The John Edwards story is the king of these kinds of long, drawn out political soap operas. If you think about it, there really isn’t anything hefty about this story (outside of the personal weirdness and pain it caused the family). Edwards couldn’t get out of the gate as a presidential contender, he doesn’t hold public office and is, in a way, a marginal national figure. It’s the idea that a guy who once ran for president and vice president got himself into an ugly mess that gets our attention. But knowing the details of this story reveals nothing fundamentally important about our country; it has nothing to do with the state of our economy or our safety. It’s just…gossip, and we’ve been reading about it for months.
So the Edwards story isn’t even political; it’s celebrity entertainment, because that’s who he is now, a celebrity. He joins the pack with Paris Hilton, Lindsay Lohan, Britney Spears, Whitney Houston, Michael Jackson, Heidi and Spencer Pratt, Madonna, Amy Winehouse and others. These are the people constantly in the news and on TV — so much so their lives begin to take on a kind of novelistic arc. The kids from the “Jersey Shore” are a modern version of the epic poem.
We’re hugely aware of the ups and downs and personal struggles of these people. The lure is so powerful that their friends, parents, boyfriends and girlfriends all become celebrities themselves. Long-form gossip has become so entrenched that I do not know if Lady Gaga is famous for her performing or for her personal life — or does it simply not matter any more?
The perfect synthesis of this kind of storytelling can be found in Heidi and Spencer Pratt and Jon and Kate Gosselin. They have careers that are entirely made up of gossip — about as substantial as the shadow cast by cigarette smoke. The fact that they are famous is due to their willingness to get on TV and gossip about their own lives. And now the tabloids are gossiping about their gossip and we’re gossiping about the tabloids’ gossip. It’s the perfect monster.
Michael Jackson went more than a decade without creating anything and yet he was always in the news. His story had everything; and it not only was in full flower during his life, it shows no sign of abating months after his death.
This probably means the Bullock story won’t go away any time soon. “In Touch” magazine caught the arc of the Bullock story beautifully. It hit right when the Bullock wave was about to crest. But now you can imagine armies of paparazzi and journalists and other types now scouring every detail of both Sandra Bullock and her husband. In a time and place where no detail seems too private or embarrassing to relate, it’s no doubt the stories will flow for weeks. And we’ll all follow it. There’s no need to sit down and try to create “Peyton Place” any more; it’s happening right on TV and the Internet.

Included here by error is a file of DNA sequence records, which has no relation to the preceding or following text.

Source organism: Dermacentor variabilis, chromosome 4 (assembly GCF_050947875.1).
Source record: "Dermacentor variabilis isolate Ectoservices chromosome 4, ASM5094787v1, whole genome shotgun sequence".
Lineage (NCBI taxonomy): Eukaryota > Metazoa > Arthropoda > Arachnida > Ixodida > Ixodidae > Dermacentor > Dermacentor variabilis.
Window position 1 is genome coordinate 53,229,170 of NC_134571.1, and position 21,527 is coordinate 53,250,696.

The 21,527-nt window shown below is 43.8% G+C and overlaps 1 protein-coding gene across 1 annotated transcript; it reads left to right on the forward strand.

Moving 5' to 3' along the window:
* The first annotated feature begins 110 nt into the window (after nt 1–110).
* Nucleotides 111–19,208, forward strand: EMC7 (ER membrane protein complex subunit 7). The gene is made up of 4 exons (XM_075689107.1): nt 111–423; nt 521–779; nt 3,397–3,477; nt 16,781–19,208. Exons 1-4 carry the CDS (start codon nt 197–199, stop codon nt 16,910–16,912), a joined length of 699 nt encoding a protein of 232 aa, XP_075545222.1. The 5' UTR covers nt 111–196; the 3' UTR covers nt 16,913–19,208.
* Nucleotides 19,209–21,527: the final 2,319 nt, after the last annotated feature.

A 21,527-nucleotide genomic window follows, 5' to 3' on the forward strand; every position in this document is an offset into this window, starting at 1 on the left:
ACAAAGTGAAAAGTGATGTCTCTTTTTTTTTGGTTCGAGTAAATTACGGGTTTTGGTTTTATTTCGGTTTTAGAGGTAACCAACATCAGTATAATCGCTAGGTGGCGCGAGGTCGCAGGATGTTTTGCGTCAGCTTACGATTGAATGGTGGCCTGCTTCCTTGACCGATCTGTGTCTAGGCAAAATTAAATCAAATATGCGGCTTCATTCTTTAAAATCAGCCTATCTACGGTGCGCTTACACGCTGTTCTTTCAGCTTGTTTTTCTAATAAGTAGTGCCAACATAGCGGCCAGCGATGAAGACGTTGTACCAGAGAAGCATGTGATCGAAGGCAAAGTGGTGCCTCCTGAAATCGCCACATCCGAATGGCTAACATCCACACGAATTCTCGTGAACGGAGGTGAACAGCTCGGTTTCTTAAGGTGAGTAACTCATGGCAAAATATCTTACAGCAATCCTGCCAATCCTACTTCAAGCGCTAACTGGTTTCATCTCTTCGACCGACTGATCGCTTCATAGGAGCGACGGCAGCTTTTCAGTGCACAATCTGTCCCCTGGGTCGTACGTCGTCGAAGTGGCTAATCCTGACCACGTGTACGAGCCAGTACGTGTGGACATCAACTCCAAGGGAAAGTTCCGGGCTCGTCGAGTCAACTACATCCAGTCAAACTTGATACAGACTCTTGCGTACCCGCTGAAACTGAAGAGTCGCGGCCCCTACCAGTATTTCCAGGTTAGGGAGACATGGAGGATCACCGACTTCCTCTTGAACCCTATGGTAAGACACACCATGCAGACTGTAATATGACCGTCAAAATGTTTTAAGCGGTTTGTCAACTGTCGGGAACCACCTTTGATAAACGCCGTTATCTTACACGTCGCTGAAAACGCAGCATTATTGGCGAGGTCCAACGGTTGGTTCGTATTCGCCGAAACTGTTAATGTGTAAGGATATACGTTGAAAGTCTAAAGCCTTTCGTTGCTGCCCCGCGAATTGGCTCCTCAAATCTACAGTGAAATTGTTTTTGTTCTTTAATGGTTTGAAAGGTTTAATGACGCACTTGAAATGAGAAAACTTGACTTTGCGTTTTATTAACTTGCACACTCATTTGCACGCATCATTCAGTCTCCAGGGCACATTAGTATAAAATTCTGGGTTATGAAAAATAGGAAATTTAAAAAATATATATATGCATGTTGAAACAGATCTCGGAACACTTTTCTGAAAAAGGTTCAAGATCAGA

In the New York Times, the novelist David Shields is quoted as saying fiction “has never seemed less central to the culture’s sense of itself.” Shields is also quoted as saying he’s “bored by out-and-out fabrication, by myself and others; bored by invented plots and characters…” He said he’s much more interested in “reality-based art.”
Shields’ position could be nothing more than a conceit — an artist that is barely known trying to get ahead of the curve on the next big thing. It could just be that this is all old-fashioned narcissism. Even so, he’s on to something. The time we used to spend reading a novel is now spent on Sandra Bullock and Jesse James. If you want to be successful in the arts you may have to key into that. It’s why the novel has morphed into the memoir.
I don’t find anything amusing about this. The lives led by the Kardashians and the Jessica Simpsons and the Kirstie Alleys seem inexplicably dull to me.
But whatever I think about the details of their lives is irrelevant. These are now our national stories, the threads of drama that we speak about around the water cooler.
These are the epic dramas of our times.